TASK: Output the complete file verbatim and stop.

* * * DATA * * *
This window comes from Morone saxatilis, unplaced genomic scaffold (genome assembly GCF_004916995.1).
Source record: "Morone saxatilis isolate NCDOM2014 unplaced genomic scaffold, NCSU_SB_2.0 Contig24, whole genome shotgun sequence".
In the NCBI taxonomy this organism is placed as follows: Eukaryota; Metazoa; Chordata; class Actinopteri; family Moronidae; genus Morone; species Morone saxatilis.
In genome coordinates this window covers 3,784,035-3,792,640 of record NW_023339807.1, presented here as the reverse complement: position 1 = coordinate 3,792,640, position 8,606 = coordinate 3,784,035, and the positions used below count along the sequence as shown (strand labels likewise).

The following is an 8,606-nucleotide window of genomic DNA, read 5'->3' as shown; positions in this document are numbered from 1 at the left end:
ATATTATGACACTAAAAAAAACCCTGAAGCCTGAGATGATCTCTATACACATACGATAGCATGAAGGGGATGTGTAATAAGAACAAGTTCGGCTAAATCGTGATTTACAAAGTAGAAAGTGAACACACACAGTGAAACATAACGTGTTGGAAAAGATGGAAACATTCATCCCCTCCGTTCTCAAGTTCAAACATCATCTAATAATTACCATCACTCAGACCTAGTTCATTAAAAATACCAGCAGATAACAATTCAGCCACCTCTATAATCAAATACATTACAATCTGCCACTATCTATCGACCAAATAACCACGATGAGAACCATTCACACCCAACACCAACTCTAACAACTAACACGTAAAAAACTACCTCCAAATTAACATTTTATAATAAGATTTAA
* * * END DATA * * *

This window comes from Morone saxatilis, unplaced genomic scaffold (genome assembly GCF_004916995.1).
Source record: "Morone saxatilis isolate NCDOM2014 unplaced genomic scaffold, NCSU_SB_2.0 Contig24, whole genome shotgun sequence".
In the NCBI taxonomy this organism is placed as follows: Eukaryota; Metazoa; Chordata; class Actinopteri; family Moronidae; genus Morone; species Morone saxatilis.
In genome coordinates this window covers 3,784,035-3,792,640 of record NW_023339807.1, presented here as the reverse complement: position 1 = coordinate 3,792,640, position 8,606 = coordinate 3,784,035, and the positions used below count along the sequence as shown (strand labels likewise).

The following is an 8,606-nucleotide window of genomic DNA, read 5'->3' as shown; positions in this document are numbered from 1 at the left end:
ATATTATGACACTAAAAAAAACCCTGAAGCCTGAGATGATCTCTATACACATACGATAGCATGAAGGGGATGTGTAATAAGAACAAGTTCGGCTAAATCGTGATTTACAAAGTAGAAAGTGAACACACACAGTGAAACATAACGTGTTGGAAAAGATGGAAACATTCATCCCCTCCGTTCTCAAGTTCAAACATCATCTAATAATTACCATCACTCAGACCTAGTTCATTAAAAATACCAGCAGATAACAATTCAGCCACCTCTATAATCAAATACATTACAATCTGCCACTATCTATCGACCAAATAACCACGATGAGAACCATTCACACCCAACACCAACTCTAACAACTAACACGTAAAAAACTACCTCCAAATTAACATTTTATAATAAGATTTAA